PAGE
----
The Man Accused Of Killing His Gay Classmate Was Sexually 'Confused,' Attorney Says
Samuel Woodward, 21, is accused of killing 19-year-old Blaze Bernstein because he was gay.
A 21-year-old California man accused of killing his gay former classmate struggled with his own sexuality and autism spectrum disorder, which caused him to fall in with an online group of white supremacists, his attorney said Wednesday.
Samuel Woodward, 21, has been charged with first-degree murder with a hate crime enhancement for killing someone because of their sexual orientation in the death of 19-year-old Blaze Bernstein. If he’s convicted, Woodward could be sentenced to life in prison without parole.
After reviewing Woodward’s computer and presence on social media, prosecutors said they found images and messages that were anti-Semitic, misogynistic, racist, and anti-government. They believe Bernstein was killed because he was gay.
But Woodward’s attorney, Edward Muñoz, told BuzzFeed News his client was a victim himself.
“He has Asperger’s disorder,” he said. “He has a lot of issues, I think, around sexual orientation.”
On Wednesday, a preliminary hearing in the case was postponed because the defense team is continuing to review evidence obtained from Woodward’s phone and computer.
Prosecutors plan to present evidence that connects Woodward to the violent neo-Nazi group Atomwaffen Division. ProPublica previously reported that Woodward was a member of the group and traveled to Texas to meet other members. A photo posted by a ProPublica reporter also shows Woodward making a Nazi salute.
Woodward also had a following on iFunny, a meme site that regularly hosts offensive content. Going by the name Saboteur, Woodward often posted content that was racist, violent, or related to white nationalism. After his arrest, other iFunny users turned Bernstein’s death into a meme itself, celebrating Woodward for killing a Jew.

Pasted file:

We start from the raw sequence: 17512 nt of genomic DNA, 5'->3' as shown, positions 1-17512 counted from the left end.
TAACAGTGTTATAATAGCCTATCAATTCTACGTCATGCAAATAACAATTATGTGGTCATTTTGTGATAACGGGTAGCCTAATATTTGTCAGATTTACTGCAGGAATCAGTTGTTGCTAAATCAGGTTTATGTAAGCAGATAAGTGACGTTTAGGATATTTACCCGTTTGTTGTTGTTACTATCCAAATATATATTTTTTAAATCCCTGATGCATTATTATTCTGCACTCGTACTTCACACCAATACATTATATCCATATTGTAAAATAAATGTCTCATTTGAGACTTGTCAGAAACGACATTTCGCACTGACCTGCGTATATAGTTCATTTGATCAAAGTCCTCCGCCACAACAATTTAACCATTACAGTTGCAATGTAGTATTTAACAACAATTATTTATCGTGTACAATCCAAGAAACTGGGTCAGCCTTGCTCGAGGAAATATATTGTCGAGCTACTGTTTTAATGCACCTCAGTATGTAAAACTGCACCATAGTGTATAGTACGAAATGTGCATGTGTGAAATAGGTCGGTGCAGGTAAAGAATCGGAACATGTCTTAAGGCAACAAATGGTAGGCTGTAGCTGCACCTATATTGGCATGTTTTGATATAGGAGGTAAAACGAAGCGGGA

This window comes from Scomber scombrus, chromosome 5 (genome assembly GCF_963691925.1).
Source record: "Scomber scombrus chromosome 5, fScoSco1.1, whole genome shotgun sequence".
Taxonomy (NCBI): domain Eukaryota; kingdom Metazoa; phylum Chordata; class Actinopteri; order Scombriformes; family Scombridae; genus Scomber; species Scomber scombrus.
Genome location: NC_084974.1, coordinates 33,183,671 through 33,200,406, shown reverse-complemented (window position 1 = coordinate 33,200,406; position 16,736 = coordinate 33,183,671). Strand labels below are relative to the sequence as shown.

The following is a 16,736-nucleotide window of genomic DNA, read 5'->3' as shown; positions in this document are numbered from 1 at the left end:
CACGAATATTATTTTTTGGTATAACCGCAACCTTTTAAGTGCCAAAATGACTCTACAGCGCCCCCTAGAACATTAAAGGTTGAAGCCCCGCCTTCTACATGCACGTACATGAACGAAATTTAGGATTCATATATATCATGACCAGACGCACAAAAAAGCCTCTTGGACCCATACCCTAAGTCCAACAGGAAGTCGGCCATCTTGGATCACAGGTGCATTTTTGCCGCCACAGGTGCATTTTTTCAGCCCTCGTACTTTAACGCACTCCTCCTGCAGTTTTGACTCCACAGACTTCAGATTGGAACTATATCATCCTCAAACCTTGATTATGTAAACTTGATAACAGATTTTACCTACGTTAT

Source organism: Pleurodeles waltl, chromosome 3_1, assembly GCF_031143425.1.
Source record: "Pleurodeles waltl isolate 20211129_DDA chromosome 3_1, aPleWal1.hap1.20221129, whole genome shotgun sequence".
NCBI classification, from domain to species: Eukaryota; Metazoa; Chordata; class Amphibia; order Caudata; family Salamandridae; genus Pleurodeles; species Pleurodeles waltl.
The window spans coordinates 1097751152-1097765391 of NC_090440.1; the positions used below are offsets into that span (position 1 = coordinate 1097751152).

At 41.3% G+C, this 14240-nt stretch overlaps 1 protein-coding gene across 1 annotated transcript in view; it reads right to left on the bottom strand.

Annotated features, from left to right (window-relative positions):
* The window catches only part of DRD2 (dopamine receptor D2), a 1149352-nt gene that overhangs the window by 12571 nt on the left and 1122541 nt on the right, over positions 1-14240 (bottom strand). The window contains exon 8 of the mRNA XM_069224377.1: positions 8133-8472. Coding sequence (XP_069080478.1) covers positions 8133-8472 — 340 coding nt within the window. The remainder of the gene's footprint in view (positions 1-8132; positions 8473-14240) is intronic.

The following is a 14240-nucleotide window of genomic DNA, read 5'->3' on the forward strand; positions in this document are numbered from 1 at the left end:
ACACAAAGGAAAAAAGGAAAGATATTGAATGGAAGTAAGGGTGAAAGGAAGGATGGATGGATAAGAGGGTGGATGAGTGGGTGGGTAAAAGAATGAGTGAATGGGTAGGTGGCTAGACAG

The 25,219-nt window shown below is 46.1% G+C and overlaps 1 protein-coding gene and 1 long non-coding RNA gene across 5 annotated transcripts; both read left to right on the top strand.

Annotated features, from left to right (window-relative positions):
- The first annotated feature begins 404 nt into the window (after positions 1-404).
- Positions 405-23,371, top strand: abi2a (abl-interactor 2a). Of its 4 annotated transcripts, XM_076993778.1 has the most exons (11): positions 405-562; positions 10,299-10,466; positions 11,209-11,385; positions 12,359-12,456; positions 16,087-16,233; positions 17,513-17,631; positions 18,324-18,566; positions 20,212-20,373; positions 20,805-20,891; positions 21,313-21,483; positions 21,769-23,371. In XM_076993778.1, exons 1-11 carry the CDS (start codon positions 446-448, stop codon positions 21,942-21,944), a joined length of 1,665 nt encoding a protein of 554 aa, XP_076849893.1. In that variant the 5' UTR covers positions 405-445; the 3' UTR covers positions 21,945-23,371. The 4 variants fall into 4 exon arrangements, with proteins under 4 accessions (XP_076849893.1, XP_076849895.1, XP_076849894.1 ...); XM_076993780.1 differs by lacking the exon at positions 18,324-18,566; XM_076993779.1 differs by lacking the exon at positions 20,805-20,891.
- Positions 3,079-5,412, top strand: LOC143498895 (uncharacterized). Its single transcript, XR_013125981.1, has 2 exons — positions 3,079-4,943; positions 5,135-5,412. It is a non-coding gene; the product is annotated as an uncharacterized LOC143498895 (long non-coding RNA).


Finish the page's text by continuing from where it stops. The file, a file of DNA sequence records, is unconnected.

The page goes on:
Asked about the disturbing memes and messages, Muñoz said it was important to understand the social difficulties Woodward faces because he is autistic.
“They don’t formulate lasting personal relationships in their life,” Muñoz said. “They’re very isolated people. That leads them to go where they’re accepted.”
Muñoz didn’t name white supremacy or the neo-Nazi group, but he said Woodward found connections based on his race.
“He is a blonde, blue-eyed young man,” he said. “There’s only going to be certain clubs he’s going to be allowed into.”
In court on Wednesday, Woodward appeared in chains and handcuffs and chatted with his attorney about the ride over from jail. The black dye that had colored his hair at the time of his arrest had started to grow out. Before proceedings began, his parents prayed together quietly.
Bernstein’s family, Gideon Bernstein and Jeanne Pepper, did not attend, but they have publicly said that they hope a fair trial reveals the truth. And they’ve said that they hope people practice kindness in their son’s memory, to prevent hate and violence against the LGBT community.
The two young men had been classmates at Orange County School of the Arts. Bernstein went on to attend the University of Pennsylvania, and was back home for a school break when he was killed.
According to authorities, Woodward reconnected with his former classmate and picked Bernstein up on Jan. 2 and went to a local park.
Woodward has claimed that Bernstein left him there, and he waited an hour before driving away to meet his girlfriend. Days later, investigators found Bernstein in a shallow grave at the park stabbed more than 20 times.
Woodward was taken into custody with dirt under his fingernails, cuts, and bruises, according to a search warrant affidavit obtained by the Orange County Register. He also told investigators that Bernstein had kissed him that night. In earlier messages to his friends, Bernstein had said he thought that Woodward was interested in him.
Woodward’s sexuality will also be an issue in the trial, his attorney said.
“There’s going to be some evidence that comes out that shows he’s very confused,” he said.